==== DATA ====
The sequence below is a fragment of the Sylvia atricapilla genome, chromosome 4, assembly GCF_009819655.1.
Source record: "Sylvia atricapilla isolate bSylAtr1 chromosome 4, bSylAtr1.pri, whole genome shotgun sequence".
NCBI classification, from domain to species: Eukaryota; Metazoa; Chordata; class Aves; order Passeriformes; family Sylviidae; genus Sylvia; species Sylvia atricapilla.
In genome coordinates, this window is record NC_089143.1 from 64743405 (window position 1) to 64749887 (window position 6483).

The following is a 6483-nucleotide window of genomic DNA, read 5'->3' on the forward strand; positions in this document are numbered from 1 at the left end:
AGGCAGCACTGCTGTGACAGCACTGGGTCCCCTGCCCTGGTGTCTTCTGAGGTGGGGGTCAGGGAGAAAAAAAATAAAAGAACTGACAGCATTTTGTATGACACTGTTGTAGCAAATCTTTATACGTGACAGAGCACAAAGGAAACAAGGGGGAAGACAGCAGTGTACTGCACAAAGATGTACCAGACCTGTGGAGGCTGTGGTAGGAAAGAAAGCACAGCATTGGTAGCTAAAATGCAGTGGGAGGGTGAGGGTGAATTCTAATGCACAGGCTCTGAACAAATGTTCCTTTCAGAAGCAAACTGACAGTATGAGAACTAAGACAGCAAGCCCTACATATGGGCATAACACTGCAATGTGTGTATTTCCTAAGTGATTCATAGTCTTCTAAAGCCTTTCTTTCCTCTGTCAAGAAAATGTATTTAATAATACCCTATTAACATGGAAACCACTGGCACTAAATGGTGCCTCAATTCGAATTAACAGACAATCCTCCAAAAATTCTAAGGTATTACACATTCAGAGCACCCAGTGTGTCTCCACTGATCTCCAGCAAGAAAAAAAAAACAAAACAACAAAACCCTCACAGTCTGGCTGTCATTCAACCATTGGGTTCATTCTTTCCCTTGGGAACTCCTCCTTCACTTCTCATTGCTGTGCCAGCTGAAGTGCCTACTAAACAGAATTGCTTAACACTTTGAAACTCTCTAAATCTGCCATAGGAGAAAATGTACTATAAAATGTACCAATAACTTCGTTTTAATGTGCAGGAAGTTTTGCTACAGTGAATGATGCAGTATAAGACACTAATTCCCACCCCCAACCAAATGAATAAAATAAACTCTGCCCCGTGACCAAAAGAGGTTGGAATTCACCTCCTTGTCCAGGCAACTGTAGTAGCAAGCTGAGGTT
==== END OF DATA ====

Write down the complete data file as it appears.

The sequence below is a fragment of the Sylvia atricapilla genome, chromosome 4, assembly GCF_009819655.1.
Source record: "Sylvia atricapilla isolate bSylAtr1 chromosome 4, bSylAtr1.pri, whole genome shotgun sequence".
NCBI classification, from domain to species: Eukaryota; Metazoa; Chordata; class Aves; order Passeriformes; family Sylviidae; genus Sylvia; species Sylvia atricapilla.
In genome coordinates, this window is record NC_089143.1 from 64743405 (window position 1) to 64749887 (window position 6483).

The following is a 6483-nucleotide window of genomic DNA, read 5'->3' on the forward strand; positions in this document are numbered from 1 at the left end:
AGGCAGCACTGCTGTGACAGCACTGGGTCCCCTGCCCTGGTGTCTTCTGAGGTGGGGGTCAGGGAGAAAAAAAATAAAAGAACTGACAGCATTTTGTATGACACTGTTGTAGCAAATCTTTATACGTGACAGAGCACAAAGGAAACAAGGGGGAAGACAGCAGTGTACTGCACAAAGATGTACCAGACCTGTGGAGGCTGTGGTAGGAAAGAAAGCACAGCATTGGTAGCTAAAATGCAGTGGGAGGGTGAGGGTGAATTCTAATGCACAGGCTCTGAACAAATGTTCCTTTCAGAAGCAAACTGACAGTATGAGAACTAAGACAGCAAGCCCTACATATGGGCATAACACTGCAATGTGTGTATTTCCTAAGTGATTCATAGTCTTCTAAAGCCTTTCTTTCCTCTGTCAAGAAAATGTATTTAATAATACCCTATTAACATGGAAACCACTGGCACTAAATGGTGCCTCAATTCGAATTAACAGACAATCCTCCAAAAATTCTAAGGTATTACACATTCAGAGCACCCAGTGTGTCTCCACTGATCTCCAGCAAGAAAAAAAAAACAAAACAACAAAACCCTCACAGTCTGGCTGTCATTCAACCATTGGGTTCATTCTTTCCCTTGGGAACTCCTCCTTCACTTCTCATTGCTGTGCCAGCTGAAGTGCCTACTAAACAGAATTGCTTAACACTTTGAAACTCTCTAAATCTGCCATAGGAGAAAATGTACTATAAAATGTACCAATAACTTCGTTTTAATGTGCAGGAAGTTTTGCTACAGTGAATGATGCAGTATAAGACACTAATTCCCACCCCCAACCAAATGAATAAAATAAACTCTGCCCCGTGACCAAAAGAGGTTGGAATTCACCTCCTTGTCCAGGCAACTGTAGTAGCAAGCTGAGGTT